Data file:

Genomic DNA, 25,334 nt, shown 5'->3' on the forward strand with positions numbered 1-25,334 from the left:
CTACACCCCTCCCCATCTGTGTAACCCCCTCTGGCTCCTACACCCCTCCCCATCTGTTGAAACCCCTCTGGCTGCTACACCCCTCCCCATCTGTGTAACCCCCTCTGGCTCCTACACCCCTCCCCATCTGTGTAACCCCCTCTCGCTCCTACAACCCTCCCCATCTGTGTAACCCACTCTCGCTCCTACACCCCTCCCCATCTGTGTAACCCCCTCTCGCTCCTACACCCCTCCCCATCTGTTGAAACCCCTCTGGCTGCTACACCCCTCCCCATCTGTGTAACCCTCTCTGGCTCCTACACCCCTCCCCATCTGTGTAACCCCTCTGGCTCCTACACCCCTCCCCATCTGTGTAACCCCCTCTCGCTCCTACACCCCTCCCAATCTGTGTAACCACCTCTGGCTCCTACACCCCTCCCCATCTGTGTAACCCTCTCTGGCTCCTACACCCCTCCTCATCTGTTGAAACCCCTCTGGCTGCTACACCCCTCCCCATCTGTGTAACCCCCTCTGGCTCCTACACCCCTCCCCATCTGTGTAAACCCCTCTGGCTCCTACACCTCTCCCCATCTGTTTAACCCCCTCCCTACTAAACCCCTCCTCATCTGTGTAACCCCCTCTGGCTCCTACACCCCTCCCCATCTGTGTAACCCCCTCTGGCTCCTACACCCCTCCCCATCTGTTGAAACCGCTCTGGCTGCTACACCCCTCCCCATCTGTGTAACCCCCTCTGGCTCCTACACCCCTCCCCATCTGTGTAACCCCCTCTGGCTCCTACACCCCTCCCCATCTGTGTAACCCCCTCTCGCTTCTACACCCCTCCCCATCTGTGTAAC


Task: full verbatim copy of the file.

Genomic DNA, 25,334 nt, shown 5'->3' on the forward strand with positions numbered 1-25,334 from the left:
CTACACCCCTCCCCATCTGTGTAACCCCCTCTGGCTCCTACACCCCTCCCCATCTGTTGAAACCCCTCTGGCTGCTACACCCCTCCCCATCTGTGTAACCCCCTCTGGCTCCTACACCCCTCCCCATCTGTGTAACCCCCTCTCGCTCCTACAACCCTCCCCATCTGTGTAACCCACTCTCGCTCCTACACCCCTCCCCATCTGTGTAACCCCCTCTCGCTCCTACACCCCTCCCCATCTGTTGAAACCCCTCTGGCTGCTACACCCCTCCCCATCTGTGTAACCCTCTCTGGCTCCTACACCCCTCCCCATCTGTGTAACCCCTCTGGCTCCTACACCCCTCCCCATCTGTGTAACCCCCTCTCGCTCCTACACCCCTCCCAATCTGTGTAACCACCTCTGGCTCCTACACCCCTCCCCATCTGTGTAACCCTCTCTGGCTCCTACACCCCTCCTCATCTGTTGAAACCCCTCTGGCTGCTACACCCCTCCCCATCTGTGTAACCCCCTCTGGCTCCTACACCCCTCCCCATCTGTGTAAACCCCTCTGGCTCCTACACCTCTCCCCATCTGTTTAACCCCCTCCCTACTAAACCCCTCCTCATCTGTGTAACCCCCTCTGGCTCCTACACCCCTCCCCATCTGTGTAACCCCCTCTGGCTCCTACACCCCTCCCCATCTGTTGAAACCGCTCTGGCTGCTACACCCCTCCCCATCTGTGTAACCCCCTCTGGCTCCTACACCCCTCCCCATCTGTGTAACCCCCTCTGGCTCCTACACCCCTCCCCATCTGTGTAACCCCCTCTCGCTTCTACACCCCTCCCCATCTGTGTAAC